If you have nothing then start with that. The best outsider artists do just that, working with whatever scrap materials are at hand. There are countless back garden Gaudi’s, pains-takingly raising their own Sagrada Familias; and numerous unsung Andy Goldsworthy’s, attempting their own landscape art (as on the Isles of Scilly, where the stone labyrinths known as ‘Troy Towns’ have spread across the archipelago after the first was apparently fashioned by pebbles by a bored light-house keeper). There is something about beaches that is conducive to art – perhaps not surprising when one considers the numinosity of liminal places. We have been drawn to make art and icons and leave offerings at such thresholds for millennia – as acts of propitiation against forces beyond our control (death, illness, war). Prompted by a diagnosis that he was HIV-positive, visionary film director Derek Jarman (1942-1994) moved to Prospect Cottage, a small shack near the Dungeness Power Station, in the late 80s. There he continued his film-making, celebrating his new location in a feature-length film, The Garden (1990), writing, and art, creating a sculptural garden on the shingle with small circles of flints, painting poetry onto the black timber (John Donne’s ‘The Sun Rising’), and basically transforming a wasteland. Of his beloved garden, Jarman said: ‘Paradise haunts gardens, and some gardens are paradises. Mine is one of them. Others are like bad children, spoilt by their parents, over-watered and covered with noxious chemicals.’[i] In the shadow of a nuclear power station and his own terminal condition, Jarman’s garden was, and still remains, a poignant and brave act of creativity.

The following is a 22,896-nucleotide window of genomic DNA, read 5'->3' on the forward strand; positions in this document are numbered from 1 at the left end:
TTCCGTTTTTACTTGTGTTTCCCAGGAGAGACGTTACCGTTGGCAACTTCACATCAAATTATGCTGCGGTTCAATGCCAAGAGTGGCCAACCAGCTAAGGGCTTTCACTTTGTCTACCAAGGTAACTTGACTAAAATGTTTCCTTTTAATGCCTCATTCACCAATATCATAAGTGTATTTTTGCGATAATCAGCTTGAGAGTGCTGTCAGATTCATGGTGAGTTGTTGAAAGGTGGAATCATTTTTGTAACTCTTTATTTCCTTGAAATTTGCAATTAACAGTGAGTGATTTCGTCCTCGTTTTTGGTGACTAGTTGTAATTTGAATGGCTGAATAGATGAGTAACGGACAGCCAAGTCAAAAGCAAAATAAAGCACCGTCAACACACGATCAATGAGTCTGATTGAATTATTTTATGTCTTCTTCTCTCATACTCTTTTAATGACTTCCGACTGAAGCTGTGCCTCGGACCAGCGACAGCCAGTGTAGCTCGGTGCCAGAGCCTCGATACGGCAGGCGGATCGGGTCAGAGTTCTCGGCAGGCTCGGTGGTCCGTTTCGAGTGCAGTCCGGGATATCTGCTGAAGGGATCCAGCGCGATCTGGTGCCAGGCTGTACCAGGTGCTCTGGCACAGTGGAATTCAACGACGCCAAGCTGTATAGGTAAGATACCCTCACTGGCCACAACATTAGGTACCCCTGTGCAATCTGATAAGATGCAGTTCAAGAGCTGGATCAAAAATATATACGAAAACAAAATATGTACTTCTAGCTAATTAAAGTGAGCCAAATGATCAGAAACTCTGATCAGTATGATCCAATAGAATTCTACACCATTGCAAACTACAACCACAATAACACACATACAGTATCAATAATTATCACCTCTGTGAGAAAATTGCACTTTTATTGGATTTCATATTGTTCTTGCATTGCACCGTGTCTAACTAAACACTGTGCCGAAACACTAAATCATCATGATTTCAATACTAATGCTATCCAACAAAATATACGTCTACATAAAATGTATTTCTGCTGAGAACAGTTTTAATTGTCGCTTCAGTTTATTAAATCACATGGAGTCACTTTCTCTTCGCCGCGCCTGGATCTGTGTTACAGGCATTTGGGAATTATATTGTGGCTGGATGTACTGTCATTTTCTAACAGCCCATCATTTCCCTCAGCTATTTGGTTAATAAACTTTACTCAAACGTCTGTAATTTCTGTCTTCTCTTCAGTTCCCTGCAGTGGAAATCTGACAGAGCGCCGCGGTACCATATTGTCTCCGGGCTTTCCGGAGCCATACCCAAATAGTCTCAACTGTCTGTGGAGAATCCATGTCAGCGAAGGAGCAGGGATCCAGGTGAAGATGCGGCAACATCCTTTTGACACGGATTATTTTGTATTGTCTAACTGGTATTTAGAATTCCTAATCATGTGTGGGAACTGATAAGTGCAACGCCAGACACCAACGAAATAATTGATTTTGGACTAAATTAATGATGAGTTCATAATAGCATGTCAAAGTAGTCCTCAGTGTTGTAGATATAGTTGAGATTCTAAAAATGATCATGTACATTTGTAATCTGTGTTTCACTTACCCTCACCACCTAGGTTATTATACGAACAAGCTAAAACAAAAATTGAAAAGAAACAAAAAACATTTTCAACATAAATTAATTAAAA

[i] http://www.gardenvisit.com/garden/derek_jarman_garden_prospect_cottage_dungeness [accessed 15.02.2016]
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Copyright © Kevan Manwaring 2016
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